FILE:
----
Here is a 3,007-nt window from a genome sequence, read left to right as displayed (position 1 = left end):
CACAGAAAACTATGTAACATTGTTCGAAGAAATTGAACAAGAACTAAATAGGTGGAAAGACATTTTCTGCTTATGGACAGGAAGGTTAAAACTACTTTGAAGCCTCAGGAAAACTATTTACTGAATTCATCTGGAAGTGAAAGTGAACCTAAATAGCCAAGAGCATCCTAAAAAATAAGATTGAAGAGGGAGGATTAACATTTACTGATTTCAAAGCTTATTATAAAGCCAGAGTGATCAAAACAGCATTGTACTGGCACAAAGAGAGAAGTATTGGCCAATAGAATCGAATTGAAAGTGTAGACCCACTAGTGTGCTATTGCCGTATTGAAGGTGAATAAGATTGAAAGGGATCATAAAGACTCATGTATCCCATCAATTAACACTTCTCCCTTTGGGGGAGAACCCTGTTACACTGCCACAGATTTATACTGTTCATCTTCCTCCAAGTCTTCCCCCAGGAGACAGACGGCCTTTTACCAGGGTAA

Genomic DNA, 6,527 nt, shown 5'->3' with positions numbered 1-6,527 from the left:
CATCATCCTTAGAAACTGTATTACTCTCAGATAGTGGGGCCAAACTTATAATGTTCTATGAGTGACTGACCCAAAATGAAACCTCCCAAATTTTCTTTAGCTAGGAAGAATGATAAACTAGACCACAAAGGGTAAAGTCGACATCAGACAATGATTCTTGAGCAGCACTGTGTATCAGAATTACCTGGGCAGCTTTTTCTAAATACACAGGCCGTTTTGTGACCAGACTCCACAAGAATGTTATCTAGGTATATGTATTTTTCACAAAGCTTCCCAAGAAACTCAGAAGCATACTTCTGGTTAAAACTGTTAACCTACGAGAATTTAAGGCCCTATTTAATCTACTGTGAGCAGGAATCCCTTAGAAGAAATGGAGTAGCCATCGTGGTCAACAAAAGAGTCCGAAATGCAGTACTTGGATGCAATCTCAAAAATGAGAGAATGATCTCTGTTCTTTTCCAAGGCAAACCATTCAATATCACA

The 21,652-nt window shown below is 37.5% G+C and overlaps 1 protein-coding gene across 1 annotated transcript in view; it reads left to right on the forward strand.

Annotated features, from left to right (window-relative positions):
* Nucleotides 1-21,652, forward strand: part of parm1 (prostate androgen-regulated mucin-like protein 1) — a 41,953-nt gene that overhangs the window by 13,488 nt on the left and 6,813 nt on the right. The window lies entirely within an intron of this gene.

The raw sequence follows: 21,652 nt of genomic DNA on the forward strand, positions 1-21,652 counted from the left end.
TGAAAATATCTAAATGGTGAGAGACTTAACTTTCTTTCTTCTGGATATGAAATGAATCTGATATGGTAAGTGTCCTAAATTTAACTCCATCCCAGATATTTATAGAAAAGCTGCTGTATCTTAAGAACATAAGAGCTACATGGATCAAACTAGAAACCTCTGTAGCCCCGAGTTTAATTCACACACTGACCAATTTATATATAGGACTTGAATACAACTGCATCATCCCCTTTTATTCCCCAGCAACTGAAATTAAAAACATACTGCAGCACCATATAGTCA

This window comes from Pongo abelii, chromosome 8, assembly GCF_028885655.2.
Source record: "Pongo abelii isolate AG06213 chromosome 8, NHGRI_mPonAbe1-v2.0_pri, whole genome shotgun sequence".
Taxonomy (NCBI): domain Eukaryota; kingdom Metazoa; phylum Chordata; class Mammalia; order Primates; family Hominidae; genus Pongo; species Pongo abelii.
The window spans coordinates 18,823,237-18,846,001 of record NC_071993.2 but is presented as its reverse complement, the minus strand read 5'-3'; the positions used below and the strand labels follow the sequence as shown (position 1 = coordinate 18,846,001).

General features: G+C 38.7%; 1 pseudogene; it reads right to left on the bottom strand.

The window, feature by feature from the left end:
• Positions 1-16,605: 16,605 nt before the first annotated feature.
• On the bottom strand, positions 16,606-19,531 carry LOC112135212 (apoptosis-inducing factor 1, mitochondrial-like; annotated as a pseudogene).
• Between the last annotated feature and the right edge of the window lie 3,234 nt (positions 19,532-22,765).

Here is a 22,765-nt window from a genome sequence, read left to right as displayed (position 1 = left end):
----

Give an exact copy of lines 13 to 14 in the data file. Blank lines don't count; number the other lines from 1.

The window spans coordinates 18,823,237-18,846,001 of record NC_071993.2 but is presented as its reverse complement, the minus strand read 5'-3'; the positions used below and the strand labels follow the sequence as shown (position 1 = coordinate 18,846,001).

General features: G+C 38.7%; 1 pseudogene; it reads right to left on the bottom strand.